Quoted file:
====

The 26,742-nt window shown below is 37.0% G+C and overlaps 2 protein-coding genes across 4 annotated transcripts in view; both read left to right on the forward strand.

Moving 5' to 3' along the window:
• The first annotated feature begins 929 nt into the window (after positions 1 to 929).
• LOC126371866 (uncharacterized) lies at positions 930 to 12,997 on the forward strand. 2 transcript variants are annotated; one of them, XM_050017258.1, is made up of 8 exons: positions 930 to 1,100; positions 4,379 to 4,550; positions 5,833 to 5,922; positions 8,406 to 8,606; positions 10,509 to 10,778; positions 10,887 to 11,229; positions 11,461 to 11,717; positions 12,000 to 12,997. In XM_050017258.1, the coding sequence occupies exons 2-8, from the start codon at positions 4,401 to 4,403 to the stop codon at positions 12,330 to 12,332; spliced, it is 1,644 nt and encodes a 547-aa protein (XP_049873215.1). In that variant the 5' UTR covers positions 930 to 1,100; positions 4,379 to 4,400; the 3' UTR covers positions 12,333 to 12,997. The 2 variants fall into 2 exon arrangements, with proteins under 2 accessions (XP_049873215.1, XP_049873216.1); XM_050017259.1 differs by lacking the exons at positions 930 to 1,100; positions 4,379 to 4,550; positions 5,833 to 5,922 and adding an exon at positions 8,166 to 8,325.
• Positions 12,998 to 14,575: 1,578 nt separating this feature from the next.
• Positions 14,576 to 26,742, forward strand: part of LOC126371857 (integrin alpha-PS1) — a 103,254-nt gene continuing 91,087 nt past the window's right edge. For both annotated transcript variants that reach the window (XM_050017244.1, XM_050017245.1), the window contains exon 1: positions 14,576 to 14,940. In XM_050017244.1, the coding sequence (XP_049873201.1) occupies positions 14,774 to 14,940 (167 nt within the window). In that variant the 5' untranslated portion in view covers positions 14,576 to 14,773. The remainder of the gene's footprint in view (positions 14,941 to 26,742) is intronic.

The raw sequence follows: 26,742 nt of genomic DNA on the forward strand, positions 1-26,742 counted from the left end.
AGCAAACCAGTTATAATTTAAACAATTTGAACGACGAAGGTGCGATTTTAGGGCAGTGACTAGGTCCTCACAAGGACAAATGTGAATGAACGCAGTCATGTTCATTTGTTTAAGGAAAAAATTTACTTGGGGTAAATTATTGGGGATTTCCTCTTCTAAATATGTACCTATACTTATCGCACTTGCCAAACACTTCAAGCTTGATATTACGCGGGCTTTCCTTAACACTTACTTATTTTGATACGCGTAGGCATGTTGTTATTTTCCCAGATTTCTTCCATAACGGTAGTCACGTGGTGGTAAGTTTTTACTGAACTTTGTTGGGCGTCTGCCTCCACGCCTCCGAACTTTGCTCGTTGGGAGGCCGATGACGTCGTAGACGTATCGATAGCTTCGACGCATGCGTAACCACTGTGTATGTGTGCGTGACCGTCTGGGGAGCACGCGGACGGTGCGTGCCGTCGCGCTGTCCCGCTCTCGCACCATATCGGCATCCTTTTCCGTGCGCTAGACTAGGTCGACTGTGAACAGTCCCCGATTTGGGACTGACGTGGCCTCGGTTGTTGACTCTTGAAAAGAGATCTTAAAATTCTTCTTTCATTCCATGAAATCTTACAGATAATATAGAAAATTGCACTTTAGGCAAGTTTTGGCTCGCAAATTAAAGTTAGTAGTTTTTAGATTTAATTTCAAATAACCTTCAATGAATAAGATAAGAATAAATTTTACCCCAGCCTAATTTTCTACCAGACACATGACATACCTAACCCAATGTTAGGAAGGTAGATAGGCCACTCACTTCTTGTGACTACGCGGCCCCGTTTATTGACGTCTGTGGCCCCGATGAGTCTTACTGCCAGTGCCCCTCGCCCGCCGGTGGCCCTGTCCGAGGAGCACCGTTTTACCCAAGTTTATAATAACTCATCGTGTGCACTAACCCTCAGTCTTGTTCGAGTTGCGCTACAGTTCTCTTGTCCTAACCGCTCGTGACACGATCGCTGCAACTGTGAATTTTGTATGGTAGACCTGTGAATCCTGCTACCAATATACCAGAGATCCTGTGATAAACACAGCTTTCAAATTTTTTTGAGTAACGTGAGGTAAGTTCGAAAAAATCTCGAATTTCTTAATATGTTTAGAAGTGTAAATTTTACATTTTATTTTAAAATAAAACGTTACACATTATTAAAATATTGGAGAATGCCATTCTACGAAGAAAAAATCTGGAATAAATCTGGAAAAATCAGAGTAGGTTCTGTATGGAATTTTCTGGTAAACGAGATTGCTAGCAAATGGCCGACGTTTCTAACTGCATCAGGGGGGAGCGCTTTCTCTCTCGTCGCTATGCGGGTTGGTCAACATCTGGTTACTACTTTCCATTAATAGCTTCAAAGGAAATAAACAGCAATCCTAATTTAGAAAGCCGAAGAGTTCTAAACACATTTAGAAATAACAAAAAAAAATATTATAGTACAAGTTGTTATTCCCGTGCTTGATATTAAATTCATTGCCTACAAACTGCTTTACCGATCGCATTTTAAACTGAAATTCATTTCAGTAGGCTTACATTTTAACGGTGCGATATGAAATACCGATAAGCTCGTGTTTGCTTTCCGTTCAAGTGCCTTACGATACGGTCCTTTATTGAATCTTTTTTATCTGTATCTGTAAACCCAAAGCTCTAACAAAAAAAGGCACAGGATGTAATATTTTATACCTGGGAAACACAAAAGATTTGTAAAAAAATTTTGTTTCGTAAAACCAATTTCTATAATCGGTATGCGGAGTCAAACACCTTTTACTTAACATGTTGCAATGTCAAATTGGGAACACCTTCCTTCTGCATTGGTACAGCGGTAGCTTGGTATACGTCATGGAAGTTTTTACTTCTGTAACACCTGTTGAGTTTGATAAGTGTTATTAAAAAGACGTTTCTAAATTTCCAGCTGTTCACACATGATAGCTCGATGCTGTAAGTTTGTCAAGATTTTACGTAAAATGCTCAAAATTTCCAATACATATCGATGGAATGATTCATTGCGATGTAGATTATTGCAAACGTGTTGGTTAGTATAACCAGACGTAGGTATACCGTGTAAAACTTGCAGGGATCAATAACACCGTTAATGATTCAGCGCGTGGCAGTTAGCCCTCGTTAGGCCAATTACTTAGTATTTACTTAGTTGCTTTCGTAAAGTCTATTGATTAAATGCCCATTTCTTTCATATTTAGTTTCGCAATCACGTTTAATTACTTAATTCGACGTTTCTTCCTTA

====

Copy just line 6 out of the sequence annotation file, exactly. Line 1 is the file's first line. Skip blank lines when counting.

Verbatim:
• Positions 14,576 to 26,742, forward strand: part of LOC126371857 (integrin alpha-PS1) — a 103,254-nt gene continuing 91,087 nt past the window's right edge. For both annotated transcript variants that reach the window (XM_050017244.1, XM_050017245.1), the window contains exon 1: positions 14,576 to 14,940. In XM_050017244.1, the coding sequence (XP_049873201.1) occupies positions 14,774 to 14,940 (167 nt within the window). In that variant the 5' untranslated portion in view covers positions 14,576 to 14,773. The remainder of the gene's footprint in view (positions 14,941 to 26,742) is intronic.